“The Accomplice” is a Terrific Spy Thriller

His publisher says that Joseph Kanon writes for adults,  and that’s not hyperbole. Kanon’s intense and thrilling spy novels are subtle, sophisticated, and beautifully written.  His mastery is evident on every page and reading one of his thrillers you can feel like you’re on one of those luxury river cruises with a master chef, an expert guide, and a stateroom fit for an Egyptian pharaoh.

I’ve re-read some of his books as well as used excerpts in creative writing workshops, and every contact I have with his work makes me admire him more (and inspires me in my own fiction).

In The Accomplice, danger looms and crackles on every page.  The plot is simple, the execution satisfyingly complex.  CIA desk analyst Aaron Wiley lost some of his family at Auschwitz and lives in the shadow of their murder.  But it’s not until his Nazi hunter uncle recruits him to track down a major war criminal that he becomes an agent in the field.  Against his better judgment–at first, anyway–Aaron is soon hunting for one of the insanely sadistic doctors who performed horrific medical experiments on Jewish prisoners.  This doctor was personally responsible for the death of his mother and his cousin.

Wiley is understandably haunted by the specter of that demonic figure his uncle aches to find and hand over to the appropriate authorities.  And all seems to be proceeding to plan until life throws Andrew a  gigantic curve: He meets the killer’s daughter and becomes enthralled by her.  Kanon has made her a perfect femme fatale.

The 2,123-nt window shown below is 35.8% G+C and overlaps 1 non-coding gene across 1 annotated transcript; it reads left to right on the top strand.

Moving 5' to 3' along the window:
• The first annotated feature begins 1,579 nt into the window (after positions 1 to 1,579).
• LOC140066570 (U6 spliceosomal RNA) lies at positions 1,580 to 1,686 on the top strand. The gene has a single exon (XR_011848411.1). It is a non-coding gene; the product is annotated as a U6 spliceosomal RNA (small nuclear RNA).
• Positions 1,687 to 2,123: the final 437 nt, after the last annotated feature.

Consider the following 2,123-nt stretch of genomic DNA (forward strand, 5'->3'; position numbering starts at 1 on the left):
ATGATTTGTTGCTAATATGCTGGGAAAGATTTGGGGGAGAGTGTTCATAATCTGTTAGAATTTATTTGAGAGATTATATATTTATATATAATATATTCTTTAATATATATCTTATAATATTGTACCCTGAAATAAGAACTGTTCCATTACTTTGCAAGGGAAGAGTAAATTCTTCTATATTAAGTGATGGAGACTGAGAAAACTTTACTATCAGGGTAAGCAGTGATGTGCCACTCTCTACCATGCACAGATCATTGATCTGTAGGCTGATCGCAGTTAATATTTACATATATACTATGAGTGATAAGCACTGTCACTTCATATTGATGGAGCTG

Kannon handles the tangled relationship that develops between them with absolute believability.  It’s so twisted, so fraught, so inseparable from the hunt for the woman’s father–and the prose seems to echo those dark emotional realities. Kanon’s writing in this book is replete with sentence fragments and jagged shards of dialogue and memory as the story drives inexorably forward.

The narrative also raises important questions.

What do the Holocaust war criminals deserve?  Can any punishment possibly be commensurate with their hideous crimes?  How did they co-opt prisoners to help them commit their atrocities?  What is the burden of being a son or daughter of one of these beasts?

The form of the book is classic, almost Hitchcockian: an ordinary man is swept up into events he could never have imagined taking over his life, and he struggles to survive and make sense of it all.  Wiley is a hero, but he’s no superman.  As Kanon notes about him, “Everyone at the agency had been trained to handle a gun, but he’d never shot anyone, had never hunted anything.”

The action, both dramatic and emotional, is non-stop, the denouement is shocking, and there are two fabulous scenes set in cemeteries that might take your breath away. The second one reminded me of the ending chase in North by Northwest.  It doesn’t get much better than that.

Lev Raphael is the author of 26 books in many genres, most recently State University of Murder.  He currently teaches creative writing online at writewithoutborders.com.

“Transcription” Is The Dullest WW II Novel I’ve Read In Years